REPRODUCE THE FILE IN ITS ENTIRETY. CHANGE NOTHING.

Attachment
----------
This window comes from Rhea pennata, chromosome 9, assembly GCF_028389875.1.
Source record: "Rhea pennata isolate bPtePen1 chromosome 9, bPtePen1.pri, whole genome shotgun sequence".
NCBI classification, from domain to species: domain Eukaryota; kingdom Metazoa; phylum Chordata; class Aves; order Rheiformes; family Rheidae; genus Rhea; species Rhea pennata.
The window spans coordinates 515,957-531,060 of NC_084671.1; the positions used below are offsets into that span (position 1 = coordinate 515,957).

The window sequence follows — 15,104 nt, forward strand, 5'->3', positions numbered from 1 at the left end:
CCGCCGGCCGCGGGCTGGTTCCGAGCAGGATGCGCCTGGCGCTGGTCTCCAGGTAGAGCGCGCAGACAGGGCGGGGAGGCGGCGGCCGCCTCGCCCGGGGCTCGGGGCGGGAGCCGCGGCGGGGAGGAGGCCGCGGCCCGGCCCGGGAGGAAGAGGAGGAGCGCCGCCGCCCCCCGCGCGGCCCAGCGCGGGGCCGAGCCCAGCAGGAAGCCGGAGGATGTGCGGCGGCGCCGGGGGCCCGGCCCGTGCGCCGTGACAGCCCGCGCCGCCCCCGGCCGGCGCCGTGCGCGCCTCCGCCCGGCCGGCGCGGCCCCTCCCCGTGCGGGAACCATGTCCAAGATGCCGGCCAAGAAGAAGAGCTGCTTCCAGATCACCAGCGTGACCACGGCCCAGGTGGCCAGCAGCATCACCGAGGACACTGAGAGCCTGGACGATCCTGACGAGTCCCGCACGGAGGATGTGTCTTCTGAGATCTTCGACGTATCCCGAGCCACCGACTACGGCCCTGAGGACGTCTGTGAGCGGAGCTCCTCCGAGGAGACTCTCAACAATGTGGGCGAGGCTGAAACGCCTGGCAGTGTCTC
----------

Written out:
This window comes from Rhea pennata, chromosome 9, assembly GCF_028389875.1.
Source record: "Rhea pennata isolate bPtePen1 chromosome 9, bPtePen1.pri, whole genome shotgun sequence".
NCBI classification, from domain to species: domain Eukaryota; kingdom Metazoa; phylum Chordata; class Aves; order Rheiformes; family Rheidae; genus Rhea; species Rhea pennata.
The window spans coordinates 515,957-531,060 of NC_084671.1; the positions used below are offsets into that span (position 1 = coordinate 515,957).

The window sequence follows — 15,104 nt, forward strand, 5'->3', positions numbered from 1 at the left end:
CCGCCGGCCGCGGGCTGGTTCCGAGCAGGATGCGCCTGGCGCTGGTCTCCAGGTAGAGCGCGCAGACAGGGCGGGGAGGCGGCGGCCGCCTCGCCCGGGGCTCGGGGCGGGAGCCGCGGCGGGGAGGAGGCCGCGGCCCGGCCCGGGAGGAAGAGGAGGAGCGCCGCCGCCCCCCGCGCGGCCCAGCGCGGGGCCGAGCCCAGCAGGAAGCCGGAGGATGTGCGGCGGCGCCGGGGGCCCGGCCCGTGCGCCGTGACAGCCCGCGCCGCCCCCGGCCGGCGCCGTGCGCGCCTCCGCCCGGCCGGCGCGGCCCCTCCCCGTGCGGGAACCATGTCCAAGATGCCGGCCAAGAAGAAGAGCTGCTTCCAGATCACCAGCGTGACCACGGCCCAGGTGGCCAGCAGCATCACCGAGGACACTGAGAGCCTGGACGATCCTGACGAGTCCCGCACGGAGGATGTGTCTTCTGAGATCTTCGACGTATCCCGAGCCACCGACTACGGCCCTGAGGACGTCTGTGAGCGGAGCTCCTCCGAGGAGACTCTCAACAATGTGGGCGAGGCTGAAACGCCTGGCAGTGTCTC